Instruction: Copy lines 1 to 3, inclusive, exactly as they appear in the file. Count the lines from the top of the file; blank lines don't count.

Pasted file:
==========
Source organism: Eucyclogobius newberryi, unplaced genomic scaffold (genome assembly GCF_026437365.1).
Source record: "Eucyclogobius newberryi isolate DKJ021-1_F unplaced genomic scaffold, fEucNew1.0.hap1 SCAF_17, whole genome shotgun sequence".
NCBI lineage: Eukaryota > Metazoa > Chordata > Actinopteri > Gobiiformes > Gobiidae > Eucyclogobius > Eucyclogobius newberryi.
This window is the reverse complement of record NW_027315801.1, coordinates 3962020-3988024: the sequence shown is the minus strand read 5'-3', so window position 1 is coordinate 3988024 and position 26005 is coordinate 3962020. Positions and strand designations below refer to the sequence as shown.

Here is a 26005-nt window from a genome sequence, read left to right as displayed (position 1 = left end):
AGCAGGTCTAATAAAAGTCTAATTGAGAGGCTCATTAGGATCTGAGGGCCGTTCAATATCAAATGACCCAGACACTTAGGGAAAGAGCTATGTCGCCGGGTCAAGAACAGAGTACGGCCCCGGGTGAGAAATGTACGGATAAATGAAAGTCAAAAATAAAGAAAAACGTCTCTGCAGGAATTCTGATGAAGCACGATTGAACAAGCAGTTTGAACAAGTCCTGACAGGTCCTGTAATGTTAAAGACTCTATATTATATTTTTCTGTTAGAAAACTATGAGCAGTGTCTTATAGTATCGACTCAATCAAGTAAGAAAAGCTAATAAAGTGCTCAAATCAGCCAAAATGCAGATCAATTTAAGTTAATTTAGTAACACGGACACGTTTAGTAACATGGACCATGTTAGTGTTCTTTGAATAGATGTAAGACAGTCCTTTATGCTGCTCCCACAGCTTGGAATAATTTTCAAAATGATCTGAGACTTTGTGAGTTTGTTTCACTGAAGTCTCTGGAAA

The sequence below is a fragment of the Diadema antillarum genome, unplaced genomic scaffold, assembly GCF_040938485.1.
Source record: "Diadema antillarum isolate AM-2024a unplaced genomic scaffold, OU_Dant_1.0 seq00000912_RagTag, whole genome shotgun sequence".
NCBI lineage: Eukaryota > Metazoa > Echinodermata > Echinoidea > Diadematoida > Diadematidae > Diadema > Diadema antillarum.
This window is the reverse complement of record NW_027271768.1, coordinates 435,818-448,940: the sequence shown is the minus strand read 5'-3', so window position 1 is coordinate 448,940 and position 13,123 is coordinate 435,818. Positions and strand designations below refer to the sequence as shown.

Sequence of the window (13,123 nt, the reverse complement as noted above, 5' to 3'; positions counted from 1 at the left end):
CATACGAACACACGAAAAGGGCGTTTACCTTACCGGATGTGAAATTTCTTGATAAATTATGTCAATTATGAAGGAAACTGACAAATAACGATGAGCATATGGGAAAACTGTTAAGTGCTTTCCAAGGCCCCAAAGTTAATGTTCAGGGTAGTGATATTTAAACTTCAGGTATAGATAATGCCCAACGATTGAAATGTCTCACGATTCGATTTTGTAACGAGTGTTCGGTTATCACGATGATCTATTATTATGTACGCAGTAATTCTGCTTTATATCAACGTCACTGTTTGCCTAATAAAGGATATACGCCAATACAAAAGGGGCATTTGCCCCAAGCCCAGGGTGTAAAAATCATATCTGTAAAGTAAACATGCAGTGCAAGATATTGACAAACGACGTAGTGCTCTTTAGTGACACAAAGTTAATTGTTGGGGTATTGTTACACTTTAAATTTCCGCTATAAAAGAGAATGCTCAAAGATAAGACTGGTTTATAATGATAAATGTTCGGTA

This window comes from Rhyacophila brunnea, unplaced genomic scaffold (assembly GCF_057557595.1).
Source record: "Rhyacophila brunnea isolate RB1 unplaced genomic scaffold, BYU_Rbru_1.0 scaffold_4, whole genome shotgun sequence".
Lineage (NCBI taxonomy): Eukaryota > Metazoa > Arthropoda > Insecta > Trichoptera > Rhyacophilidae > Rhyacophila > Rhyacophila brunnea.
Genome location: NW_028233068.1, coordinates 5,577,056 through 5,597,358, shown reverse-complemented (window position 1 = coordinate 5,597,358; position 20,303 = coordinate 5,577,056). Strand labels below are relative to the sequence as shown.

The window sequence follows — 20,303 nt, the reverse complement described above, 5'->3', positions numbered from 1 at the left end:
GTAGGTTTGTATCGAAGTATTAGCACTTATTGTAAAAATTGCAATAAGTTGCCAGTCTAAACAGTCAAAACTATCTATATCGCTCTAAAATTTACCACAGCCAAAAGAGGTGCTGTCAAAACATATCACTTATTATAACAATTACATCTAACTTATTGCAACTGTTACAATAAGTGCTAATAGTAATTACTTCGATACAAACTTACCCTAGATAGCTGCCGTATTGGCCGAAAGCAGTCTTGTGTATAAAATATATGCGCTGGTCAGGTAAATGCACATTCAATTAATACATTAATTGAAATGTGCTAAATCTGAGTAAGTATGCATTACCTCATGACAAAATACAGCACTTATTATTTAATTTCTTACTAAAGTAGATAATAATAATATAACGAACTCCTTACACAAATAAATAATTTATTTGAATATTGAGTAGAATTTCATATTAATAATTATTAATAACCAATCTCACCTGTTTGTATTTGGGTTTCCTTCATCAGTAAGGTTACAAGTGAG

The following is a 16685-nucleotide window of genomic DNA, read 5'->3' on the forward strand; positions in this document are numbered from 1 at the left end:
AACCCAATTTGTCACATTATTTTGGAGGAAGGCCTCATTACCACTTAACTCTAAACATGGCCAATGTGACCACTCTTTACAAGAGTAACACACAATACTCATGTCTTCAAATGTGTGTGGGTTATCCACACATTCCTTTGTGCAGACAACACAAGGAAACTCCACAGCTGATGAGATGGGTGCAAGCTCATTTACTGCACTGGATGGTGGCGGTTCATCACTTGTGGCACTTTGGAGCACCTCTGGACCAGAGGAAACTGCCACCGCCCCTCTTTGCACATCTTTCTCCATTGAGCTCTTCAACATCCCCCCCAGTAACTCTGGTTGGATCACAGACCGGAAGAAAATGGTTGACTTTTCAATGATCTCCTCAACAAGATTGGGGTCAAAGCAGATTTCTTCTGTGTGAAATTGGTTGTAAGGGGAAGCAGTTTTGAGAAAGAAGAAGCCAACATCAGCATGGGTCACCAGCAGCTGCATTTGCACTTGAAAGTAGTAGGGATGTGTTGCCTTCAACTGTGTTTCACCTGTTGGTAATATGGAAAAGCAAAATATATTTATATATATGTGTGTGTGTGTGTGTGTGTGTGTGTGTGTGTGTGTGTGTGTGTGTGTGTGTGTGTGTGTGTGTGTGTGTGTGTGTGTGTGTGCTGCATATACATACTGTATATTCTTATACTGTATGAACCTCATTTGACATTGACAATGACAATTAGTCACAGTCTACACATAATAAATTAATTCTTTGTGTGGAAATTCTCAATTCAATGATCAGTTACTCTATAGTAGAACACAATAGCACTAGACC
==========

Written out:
Source organism: Eucyclogobius newberryi, unplaced genomic scaffold (genome assembly GCF_026437365.1).
Source record: "Eucyclogobius newberryi isolate DKJ021-1_F unplaced genomic scaffold, fEucNew1.0.hap1 SCAF_17, whole genome shotgun sequence".
NCBI lineage: Eukaryota > Metazoa > Chordata > Actinopteri > Gobiiformes > Gobiidae > Eucyclogobius > Eucyclogobius newberryi.